The line of demarcation between church and state is also different in Germany than in the United States. Chancellor Angela Merkel leads the Christian Democratic Party and is the daughter of a protestant pastor. But, in contrast to the displays of piety expected of U.S. politicians, she rarely mentions religion or is photographed attending church.

Nevertheless, Merkel is pushing for legislation to allow circumcision to continue, and she is winning praise from Jewish leaders. And Goldberg says some of the most fervent letters of support he has received have come from religious Christians.

“They know the Bible,” he said, speaking in the renovated schoolhouse in a residential neighborhood in Hof that serves as synagogue, community center and residence for him and his family. “They are afraid for their religion as well.”

For the more than 100,000 Jews who live in Germany, the tenor of the circumcision debate has come as a shock, undercutting confidence that they had found a secure place in society after the horrors of the Holocaust. Only a few months ago, that confidence had seemed justified when voters in Frankfurt chose their first Jewish mayor since 1933.

But now, some Jewish leaders say, the circumcision debate has exposed how ignorant many Germans are about Jewish beliefs.

“This discussion has shown that we are foreigners in our own country, doing something that Germans are not supposed to do,” said Stephan J. Kramer, secretary general of the Central Council of Jews in Germany. “We are accused of torturing our own children.”

Muslims express similar sentiments. “There are more than a few people who have something against Muslims and Jews and they are taking advantage of this,” said Aiman A. Mazyek, chairman of the Central Committee of Muslims in Germany. “They can hide behind this discussion. They can say what they always wanted to say.”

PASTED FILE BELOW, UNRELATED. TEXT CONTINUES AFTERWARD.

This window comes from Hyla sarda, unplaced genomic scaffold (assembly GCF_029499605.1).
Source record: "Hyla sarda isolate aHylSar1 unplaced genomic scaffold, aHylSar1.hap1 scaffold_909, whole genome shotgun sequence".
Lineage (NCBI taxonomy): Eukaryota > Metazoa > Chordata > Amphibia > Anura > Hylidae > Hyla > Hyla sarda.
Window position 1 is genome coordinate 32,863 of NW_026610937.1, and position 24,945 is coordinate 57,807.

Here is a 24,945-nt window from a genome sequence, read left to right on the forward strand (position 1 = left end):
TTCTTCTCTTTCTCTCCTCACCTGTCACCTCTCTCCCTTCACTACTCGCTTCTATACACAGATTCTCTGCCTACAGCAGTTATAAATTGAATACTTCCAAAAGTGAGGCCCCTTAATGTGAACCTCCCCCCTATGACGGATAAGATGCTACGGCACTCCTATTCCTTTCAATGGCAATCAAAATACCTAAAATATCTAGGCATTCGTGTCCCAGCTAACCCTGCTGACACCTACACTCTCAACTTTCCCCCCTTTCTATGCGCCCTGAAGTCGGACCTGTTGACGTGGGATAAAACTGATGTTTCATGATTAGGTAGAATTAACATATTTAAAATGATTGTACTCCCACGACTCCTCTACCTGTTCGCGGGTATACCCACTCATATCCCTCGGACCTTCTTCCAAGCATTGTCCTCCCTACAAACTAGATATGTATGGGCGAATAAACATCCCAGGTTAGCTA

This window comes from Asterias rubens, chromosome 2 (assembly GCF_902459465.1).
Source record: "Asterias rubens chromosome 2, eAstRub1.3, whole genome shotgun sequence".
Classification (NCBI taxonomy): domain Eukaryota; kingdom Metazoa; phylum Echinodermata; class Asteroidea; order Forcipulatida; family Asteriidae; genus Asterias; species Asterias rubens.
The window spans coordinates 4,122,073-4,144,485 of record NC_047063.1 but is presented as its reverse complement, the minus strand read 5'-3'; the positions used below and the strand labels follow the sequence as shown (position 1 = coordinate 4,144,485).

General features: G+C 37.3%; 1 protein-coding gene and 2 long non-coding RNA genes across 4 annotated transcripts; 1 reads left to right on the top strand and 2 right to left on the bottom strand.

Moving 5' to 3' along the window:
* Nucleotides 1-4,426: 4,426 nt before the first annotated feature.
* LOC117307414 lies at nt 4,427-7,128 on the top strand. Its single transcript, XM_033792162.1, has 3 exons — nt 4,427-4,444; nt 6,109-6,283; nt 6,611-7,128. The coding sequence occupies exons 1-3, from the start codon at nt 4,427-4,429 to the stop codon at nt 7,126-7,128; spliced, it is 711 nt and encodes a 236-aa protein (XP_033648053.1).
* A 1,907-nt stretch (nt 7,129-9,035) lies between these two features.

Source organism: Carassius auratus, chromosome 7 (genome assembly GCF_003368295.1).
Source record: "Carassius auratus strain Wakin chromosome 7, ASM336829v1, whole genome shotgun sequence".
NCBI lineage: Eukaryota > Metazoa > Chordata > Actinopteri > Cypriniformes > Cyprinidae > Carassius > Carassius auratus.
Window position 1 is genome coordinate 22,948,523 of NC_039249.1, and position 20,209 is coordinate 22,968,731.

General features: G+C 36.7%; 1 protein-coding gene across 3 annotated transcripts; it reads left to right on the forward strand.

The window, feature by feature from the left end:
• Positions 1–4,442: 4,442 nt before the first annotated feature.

A German pediatricians’ association, as well as a children’s aid group, are helping lead a petition drive calling for a two-year moratorium on circumcision. For religious Jews, such a moratorium would be catastrophic. The Bible tells them to circumcise a baby boy eight days after birth, unless there is a medical reason to wait.

But Jews in Europe, not just in Germany, say that it is difficult to convince people who are not religious that circumcision is regarded as a command from God, and that without it a young man cannot enter Jewish society.

“It’s a secular society. People don’t have much sense about religion or much knowledge of religion,” said Ervin Kohn, a Jewish leader in Oslo, where a debate about circumcision is also under way. There are about 1,500 Jews in Norway, he said, out of a total population of 4.7 million.